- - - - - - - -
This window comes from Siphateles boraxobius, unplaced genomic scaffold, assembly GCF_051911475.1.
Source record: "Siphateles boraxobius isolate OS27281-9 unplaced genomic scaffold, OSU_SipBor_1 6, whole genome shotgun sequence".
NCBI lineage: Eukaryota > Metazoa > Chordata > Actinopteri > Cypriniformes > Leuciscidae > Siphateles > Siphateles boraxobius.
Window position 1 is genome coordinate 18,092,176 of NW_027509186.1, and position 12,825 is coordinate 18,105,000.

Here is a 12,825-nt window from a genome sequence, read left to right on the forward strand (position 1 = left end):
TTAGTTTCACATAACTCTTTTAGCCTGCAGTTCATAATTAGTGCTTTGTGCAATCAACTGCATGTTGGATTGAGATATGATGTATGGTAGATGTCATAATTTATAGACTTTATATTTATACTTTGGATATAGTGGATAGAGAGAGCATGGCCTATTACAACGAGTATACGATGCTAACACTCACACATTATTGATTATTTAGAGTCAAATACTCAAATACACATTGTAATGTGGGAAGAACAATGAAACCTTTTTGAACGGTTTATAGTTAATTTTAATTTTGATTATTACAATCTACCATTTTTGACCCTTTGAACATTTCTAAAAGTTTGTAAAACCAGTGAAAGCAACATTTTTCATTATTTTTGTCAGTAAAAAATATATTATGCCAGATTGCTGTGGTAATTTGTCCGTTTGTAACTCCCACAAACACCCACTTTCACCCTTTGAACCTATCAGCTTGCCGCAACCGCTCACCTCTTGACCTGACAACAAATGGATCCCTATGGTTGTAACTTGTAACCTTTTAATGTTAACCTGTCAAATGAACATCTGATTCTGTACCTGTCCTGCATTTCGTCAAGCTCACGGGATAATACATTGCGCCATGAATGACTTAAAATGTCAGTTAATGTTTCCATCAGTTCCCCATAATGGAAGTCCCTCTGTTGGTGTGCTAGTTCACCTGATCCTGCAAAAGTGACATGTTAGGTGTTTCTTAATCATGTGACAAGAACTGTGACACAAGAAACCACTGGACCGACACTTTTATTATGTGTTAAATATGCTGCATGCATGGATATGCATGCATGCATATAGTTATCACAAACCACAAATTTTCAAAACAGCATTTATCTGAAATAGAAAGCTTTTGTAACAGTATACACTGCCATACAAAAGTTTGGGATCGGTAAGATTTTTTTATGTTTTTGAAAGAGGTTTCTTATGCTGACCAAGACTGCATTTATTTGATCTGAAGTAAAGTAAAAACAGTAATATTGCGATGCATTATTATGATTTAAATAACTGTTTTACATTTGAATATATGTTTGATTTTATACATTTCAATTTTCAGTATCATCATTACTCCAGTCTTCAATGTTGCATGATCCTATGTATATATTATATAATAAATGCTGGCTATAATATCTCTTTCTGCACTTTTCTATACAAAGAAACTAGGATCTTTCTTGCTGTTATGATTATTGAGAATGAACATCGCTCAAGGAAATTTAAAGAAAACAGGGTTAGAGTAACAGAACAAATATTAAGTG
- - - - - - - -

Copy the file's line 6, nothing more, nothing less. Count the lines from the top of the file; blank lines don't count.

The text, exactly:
TTAGTTTCACATAACTCTTTTAGCCTGCAGTTCATAATTAGTGCTTTGTGCAATCAACTGCATGTTGGATTGAGATATGATGTATGGTAGATGTCATAATTTATAGACTTTATATTTATACTTTGGATATAGTGGATAGAGAGAGCATGGCCTATTACAACGAGTATACGATGCTAACACTCACACATTATTGATTATTTAGAGTCAAATACTCAAATACACATTGTAATGTGGGAAGAACAATGAAACCTTTTTGAACGGTTTATAGTTAATTTTAATTTTGATTATTACAATCTACCATTTTTGACCCTTTGAACATTTCTAAAAGTTTGTAAAACCAGTGAAAGCAACATTTTTCATTATTTTTGTCAGTAAAAAATATATTATGCCAGATTGCTGTGGTAATTTGTCCGTTTGTAACTCCCACAAACACCCACTTTCACCCTTTGAACCTATCAGCTTGCCGCAACCGCTCACCTCTTGACCTGACAACAAATGGATCCCTATGGTTGTAACTTGTAACCTTTTAATGTTAACCTGTCAAATGAACATCTGATTCTGTACCTGTCCTGCATTTCGTCAAGCTCACGGGATAATACATTGCGCCATGAATGACTTAAAATGTCAGTTAATGTTTCCATCAGTTCCCCATAATGGAAGTCCCTCTGTTGGTGTGCTAGTTCACCTGATCCTGCAAAAGTGACATGTTAGGTGTTTCTTAATCATGTGACAAGAACTGTGACACAAGAAACCACTGGACCGACACTTTTATTATGTGTTAAATATGCTGCATGCATGGATATGCATGCATGCATATAGTTATCACAAACCACAAATTTTCAAAACAGCATTTATCTGAAATAGAAAGCTTTTGTAACAGTATACACTGCCATACAAAAGTTTGGGATCGGTAAGATTTTTTTATGTTTTTGAAAGAGGTTTCTTATGCTGACCAAGACTGCATTTATTTGATCTGAAGTAAAGTAAAAACAGTAATATTGCGATGCATTATTATGATTTAAATAACTGTTTTACATTTGAATATATGTTTGATTTTATACATTTCAATTTTCAGTATCATCATTACTCCAGTCTTCAATGTTGCATGATCCTATGTATATATTATATAATAAATGCTGGCTATAATATCTCTTTCTGCACTTTTCTATACAAAGAAACTAGGATCTTTCTTGCTGTTATGATTATTGAGAATGAACATCGCTCAAGGAAATTTAAAGAAAACAGGGTTAGAGTAACAGAACAAATATTAAGTG